Liz Truss Expected To Be Named Conservative Leader And New UK PM

LONDON – Liz Truss is expected to be named leader of the ruling Conservative Party and Britain’s next prime minister on Monday, taking office at a time when the country is dealing with a cost-of-living crisis, industrial unrest, and a recession.

After weeks of an often fractious and divisive party leadership contest in which Truss faced former finance minister Rishi Sunak, Monday’s announcement at 1130 GMT will mark the start of a handover from Boris Johnson. After months of controversy, he was forced to resign in July.

The winner will travel to Scotland on Tuesday to meet Queen Elizabeth, who will request that the new leader form a government.

Truss, who has long been considered the frontrunner in the race to replace Johnson, would become the Conservatives’ fourth prime minister since the 2015 election. Over that time, the country has been tossed from crisis to crisis and is now facing what is expected to be a long recession caused by skyrocketing inflation, which reached 10.1% in July.

Truss, the Foreign Secretary under Boris Johnson, has promised to act quickly to address Britain’s cost of living crisis, stating that she will present a plan to address rising energy bills and secure future fuel supplies within a week.

In a TV interview on Sunday, she declined to provide details on the measures she claims will reassure millions of people who are worried about not being able to pay their fuel bills as winter approaches.

She has signaled during her leadership campaign she would challenge convention by scrapping tax increases and cutting other levies that some economists say would fuel inflation.

That, plus a pledge to review the remit of the Bank of England while protecting its independence, has prompted some investors to dump the pound and government bonds.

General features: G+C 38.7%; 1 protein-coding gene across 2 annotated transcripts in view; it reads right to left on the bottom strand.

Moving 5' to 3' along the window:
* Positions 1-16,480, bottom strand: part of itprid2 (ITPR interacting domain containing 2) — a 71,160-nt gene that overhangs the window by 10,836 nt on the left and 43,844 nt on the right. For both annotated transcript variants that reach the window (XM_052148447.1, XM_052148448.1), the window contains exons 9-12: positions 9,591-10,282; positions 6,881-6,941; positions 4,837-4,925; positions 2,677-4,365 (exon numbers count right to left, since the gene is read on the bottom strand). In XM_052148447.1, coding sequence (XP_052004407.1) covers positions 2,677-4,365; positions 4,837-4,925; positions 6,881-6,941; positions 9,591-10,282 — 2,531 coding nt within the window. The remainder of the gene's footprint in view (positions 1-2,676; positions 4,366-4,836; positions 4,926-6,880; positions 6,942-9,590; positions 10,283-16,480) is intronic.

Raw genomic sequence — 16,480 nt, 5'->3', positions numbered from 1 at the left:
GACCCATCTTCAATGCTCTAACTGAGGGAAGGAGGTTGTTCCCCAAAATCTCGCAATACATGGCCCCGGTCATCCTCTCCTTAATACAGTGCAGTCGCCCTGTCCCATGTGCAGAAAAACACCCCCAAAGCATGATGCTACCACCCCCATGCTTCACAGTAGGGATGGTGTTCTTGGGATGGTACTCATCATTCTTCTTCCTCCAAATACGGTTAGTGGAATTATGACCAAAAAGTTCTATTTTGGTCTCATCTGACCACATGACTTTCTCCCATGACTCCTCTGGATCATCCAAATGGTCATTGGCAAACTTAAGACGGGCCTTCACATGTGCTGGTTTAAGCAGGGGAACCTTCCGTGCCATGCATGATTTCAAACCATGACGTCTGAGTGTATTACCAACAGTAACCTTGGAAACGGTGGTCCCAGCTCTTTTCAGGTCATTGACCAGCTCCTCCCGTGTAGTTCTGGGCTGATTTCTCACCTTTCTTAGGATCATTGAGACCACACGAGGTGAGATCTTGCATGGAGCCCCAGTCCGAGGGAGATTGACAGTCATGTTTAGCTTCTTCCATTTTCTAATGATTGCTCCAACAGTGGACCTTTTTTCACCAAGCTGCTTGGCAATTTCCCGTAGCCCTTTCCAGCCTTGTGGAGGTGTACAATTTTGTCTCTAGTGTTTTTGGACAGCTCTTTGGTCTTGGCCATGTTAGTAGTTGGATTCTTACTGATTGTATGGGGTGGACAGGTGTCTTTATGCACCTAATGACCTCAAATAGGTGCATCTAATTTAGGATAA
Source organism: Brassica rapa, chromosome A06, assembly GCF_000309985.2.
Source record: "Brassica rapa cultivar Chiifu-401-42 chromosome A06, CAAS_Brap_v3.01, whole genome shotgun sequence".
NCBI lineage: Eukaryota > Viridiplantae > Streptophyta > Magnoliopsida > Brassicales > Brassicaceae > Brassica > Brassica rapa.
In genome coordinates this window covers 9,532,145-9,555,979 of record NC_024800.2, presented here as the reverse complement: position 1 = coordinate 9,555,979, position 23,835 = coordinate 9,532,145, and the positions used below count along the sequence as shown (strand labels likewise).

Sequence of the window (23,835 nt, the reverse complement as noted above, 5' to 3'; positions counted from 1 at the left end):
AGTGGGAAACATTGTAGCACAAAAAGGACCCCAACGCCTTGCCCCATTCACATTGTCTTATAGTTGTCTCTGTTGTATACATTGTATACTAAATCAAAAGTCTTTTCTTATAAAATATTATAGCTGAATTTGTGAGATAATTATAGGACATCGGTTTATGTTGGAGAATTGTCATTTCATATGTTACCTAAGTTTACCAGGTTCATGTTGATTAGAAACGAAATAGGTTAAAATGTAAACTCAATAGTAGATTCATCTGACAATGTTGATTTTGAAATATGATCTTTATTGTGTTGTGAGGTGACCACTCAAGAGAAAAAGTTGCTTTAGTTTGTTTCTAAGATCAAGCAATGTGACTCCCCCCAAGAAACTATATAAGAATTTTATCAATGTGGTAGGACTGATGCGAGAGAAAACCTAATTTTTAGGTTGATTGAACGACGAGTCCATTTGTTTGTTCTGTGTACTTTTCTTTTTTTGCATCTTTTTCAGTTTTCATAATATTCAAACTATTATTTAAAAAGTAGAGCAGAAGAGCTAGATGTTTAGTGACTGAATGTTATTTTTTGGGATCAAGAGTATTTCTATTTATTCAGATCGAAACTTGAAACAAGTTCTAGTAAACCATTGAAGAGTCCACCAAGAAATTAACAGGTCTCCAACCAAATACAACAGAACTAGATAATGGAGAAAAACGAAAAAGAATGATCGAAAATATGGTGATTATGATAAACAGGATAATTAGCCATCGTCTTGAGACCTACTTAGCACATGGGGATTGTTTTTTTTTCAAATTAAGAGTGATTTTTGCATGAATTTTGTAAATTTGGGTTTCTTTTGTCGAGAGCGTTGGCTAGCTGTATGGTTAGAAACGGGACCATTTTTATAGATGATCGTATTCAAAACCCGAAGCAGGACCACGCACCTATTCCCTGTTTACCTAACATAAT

The Institute for Fiscal Studies cast doubt last month on Britain’s next prime minister having room to make large, permanent tax cuts.

Truss: No Early Elections

Truss faces a long, costly and difficult to-do list, which opposition lawmakers say is the result of 12 years of poor Conservative government. Several have called for an early election – something Truss has said she will not allow.

Veteran Conservative lawmaker David Davis described the challenges she would take on as prime minister as “probably the second most difficult brief of post-war prime ministers” after Conservative Margaret Thatcher in 1979.

“I actually don’t think any of the candidates, not one of them going through it, really knows quite how big this is going to be,” he said, adding that costs could run into tens of billions of pounds.

Truss has said she will appoint a strong cabinet, dispensing with what one source close to her called a “presidential-style” of governing.

First she will turn to the urgent issue of surging energy prices. Average annual household utility bills are set to jump by 80% in October to 3,549 pounds (RM18300.40), before an expected rise to 6,000 pounds in 2023, decimating personal finances.

Britain has lagged other major European countries in its offer of support for consumer energy bills, which opposition lawmakers blame on a “zombie” government unable to act while the Conservatives ran their leadership contest.

In May, the government set out a 15-billion-pound support package to help households with energy bills as part of its 37-billion-pound cost-of-living support scheme.

Italy has budgeted over 52 billion euros (RM231.89 billion) so far this year to help its people. In France, increases in electricity bills are capped at 4% and Germany said on Sunday it would spend at least 65 billion euros shielding consumers and businesses from rising inflation. – Reuters

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